Welcome to the world of Max Garrone.
Made in San Francisco, California.

Cinematic walls

05.26.20 Posted in Movies by

It’s fascinating to watch what changes in times of crisis. Examples are legion from the past ten weeks but the over-the-top direct to TV film releases turns an entire industry on its head. While Netflix and others have been doing some of this now it’s the movie theaters getting in on the action. Just in […]


If you bitch long enough

02.10.20 Posted in Movies by

The people in charge listen. That or the world changes of its own accord. The Criterion Channel is now featuring Wim Wenders’ magnum opus, a 287 minute version of Until the End of the World that hadn’t been available in the US. It comes along with a short documentary on Nick Cave recording his contribution […]


Giant fluffy puppies, soccer, and Ronaldo

12.12.19 Posted in Movies, Uncategorized by

All of that and more in Diamantino, a gigantic satire of Portugal and its star number 7 now available on Criterion. Perhaps this marks a new step in their evolution as a streaming service, over the top distributor for films which fall through the cracks. It seems like yesterday but Netflix used to occupy a […]


Revisiting Apocalypse Now

08.26.19 Posted in Movies by

Watching what is billed as the final cut of Apocalypse Now is a revelatory experience. It puts watching movies on TV to shame and shrugs off 99% of any other cinema that I’ve seen in recent years. The level of craftsmanship, engagement with the theme, everything about it screams cinema – it really does define […]


Tarantino tales

08.23.19 Posted in Movies by

Welcome to yet another elaborate Tarantino American revenge fantasy which does double duty as a fantasy of the white studio system coming through the 60’s intact. Once Upon a Time in …. Hollywood is simultaneously incredibly engaging film making and morally dubious nostalgia. As with all of his movies the premise is very straightforward: TV […]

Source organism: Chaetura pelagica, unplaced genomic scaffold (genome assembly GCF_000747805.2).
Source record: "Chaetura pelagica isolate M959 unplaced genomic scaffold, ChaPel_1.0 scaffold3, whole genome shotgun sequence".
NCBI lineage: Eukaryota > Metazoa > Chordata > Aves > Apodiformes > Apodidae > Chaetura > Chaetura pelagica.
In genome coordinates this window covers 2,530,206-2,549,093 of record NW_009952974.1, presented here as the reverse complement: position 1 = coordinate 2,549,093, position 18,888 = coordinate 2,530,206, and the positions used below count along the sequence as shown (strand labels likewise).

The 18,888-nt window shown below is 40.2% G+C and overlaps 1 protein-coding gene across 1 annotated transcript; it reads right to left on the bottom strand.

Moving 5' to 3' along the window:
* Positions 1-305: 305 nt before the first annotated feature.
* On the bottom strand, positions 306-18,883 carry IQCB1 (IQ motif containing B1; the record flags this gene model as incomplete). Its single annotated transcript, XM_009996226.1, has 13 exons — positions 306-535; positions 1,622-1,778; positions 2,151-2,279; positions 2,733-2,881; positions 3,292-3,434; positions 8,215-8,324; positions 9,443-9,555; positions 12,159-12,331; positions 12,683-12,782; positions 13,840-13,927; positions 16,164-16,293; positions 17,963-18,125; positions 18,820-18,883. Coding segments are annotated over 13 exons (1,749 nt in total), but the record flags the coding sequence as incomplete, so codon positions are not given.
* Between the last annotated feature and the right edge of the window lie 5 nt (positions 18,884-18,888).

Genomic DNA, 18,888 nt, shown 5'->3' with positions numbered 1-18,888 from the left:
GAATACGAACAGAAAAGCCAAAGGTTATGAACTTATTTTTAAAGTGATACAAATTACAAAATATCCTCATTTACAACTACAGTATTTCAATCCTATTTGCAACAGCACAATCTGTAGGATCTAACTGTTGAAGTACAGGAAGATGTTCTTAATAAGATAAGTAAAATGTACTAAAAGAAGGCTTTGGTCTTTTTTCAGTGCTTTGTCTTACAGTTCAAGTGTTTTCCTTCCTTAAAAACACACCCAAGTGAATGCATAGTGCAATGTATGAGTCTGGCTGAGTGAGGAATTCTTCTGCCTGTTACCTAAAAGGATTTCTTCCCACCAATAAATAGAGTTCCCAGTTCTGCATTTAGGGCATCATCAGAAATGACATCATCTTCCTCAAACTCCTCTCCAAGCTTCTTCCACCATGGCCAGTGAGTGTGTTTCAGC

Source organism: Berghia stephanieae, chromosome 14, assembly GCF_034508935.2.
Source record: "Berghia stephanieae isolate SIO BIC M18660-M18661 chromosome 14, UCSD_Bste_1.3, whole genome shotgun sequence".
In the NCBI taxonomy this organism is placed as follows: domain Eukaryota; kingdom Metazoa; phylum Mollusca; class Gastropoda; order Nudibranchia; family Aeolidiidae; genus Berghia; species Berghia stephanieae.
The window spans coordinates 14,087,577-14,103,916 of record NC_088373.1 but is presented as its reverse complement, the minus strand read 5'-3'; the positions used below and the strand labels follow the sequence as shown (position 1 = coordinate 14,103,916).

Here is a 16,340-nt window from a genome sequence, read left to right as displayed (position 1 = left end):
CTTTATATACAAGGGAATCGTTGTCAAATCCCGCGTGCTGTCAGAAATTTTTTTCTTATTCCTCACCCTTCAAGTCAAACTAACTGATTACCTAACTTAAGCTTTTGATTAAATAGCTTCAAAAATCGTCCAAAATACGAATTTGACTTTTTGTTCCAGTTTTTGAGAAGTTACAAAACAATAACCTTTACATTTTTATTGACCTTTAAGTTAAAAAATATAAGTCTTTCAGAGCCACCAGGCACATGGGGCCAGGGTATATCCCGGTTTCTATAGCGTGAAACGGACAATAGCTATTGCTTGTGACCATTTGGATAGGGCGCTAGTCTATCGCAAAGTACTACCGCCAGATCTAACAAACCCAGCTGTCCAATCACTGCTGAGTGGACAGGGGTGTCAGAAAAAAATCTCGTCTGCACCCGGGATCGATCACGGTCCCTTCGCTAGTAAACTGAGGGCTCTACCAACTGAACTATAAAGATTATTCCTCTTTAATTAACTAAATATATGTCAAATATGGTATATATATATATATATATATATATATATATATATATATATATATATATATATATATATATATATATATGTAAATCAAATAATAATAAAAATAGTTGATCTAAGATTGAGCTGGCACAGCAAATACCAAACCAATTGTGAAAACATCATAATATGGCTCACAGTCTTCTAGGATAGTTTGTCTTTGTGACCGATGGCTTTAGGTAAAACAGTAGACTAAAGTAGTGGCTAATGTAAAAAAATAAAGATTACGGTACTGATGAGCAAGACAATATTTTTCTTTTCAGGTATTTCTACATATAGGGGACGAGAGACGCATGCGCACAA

War dramas

08.07.19 Posted in Movies by

  Rewatching Platoon and Casualties of War back-to-back is a contrast in cinematic style wrapping thematic continuities. They’re really quite disconcerting social mirrors that moralize without much self consciousness. To get the purely technical elements out of the way first. Brian DePalma’s Casualties of War is clearly more in control and mannered. All those years […]


Hockney plays himself

08.06.19 Posted in Art, Movies by

I recently saw A Bigger Splash in the theater. It’s a new 4k restoration hitting art house screens around the country that follows David Hockney and his circle in the 70’s. It’s a semi-fictional / semi-documentarian film about Hockney’s break up with a lover and England. It’s easily one of the strangest things I’ve seen […]


Pastiche cinema

04.19.19 Posted in Movies by

I only managed to catch one movie at the San Francisco Film Festival this year and it was a doozy. Project Gutenberg sounded like a great way to dip back into Hong Kong cinema – all the crazy action and concepts that I used to spend hours watching at the Great Star Theater on Jackson […]


Manhattan plays itself

02.04.19 Posted in Movies by

Last night the first episode of Russian Doll impressed for a number of reasons (concept, Natasha Lyonne, homeless girlfriend actress) but I was really struck by just how definitive New York City is as a location. The light, the streetscape, the whole milieu is indelible. The topic has probably been subconsciously lurking as the latest […]


Film in the digital era (Episode…..)

10.29.18 Posted in Media, Movies by

The news that FilmStruck is closing down isn’t exactly surprising but it does strike a chord because, aside from MUBI, it was one of the only streaming services to focus on curating movies outside of the mainstream. If you go to iTunes, Netflix, or Amazon you’ll see plenty of movies on offer but most of […]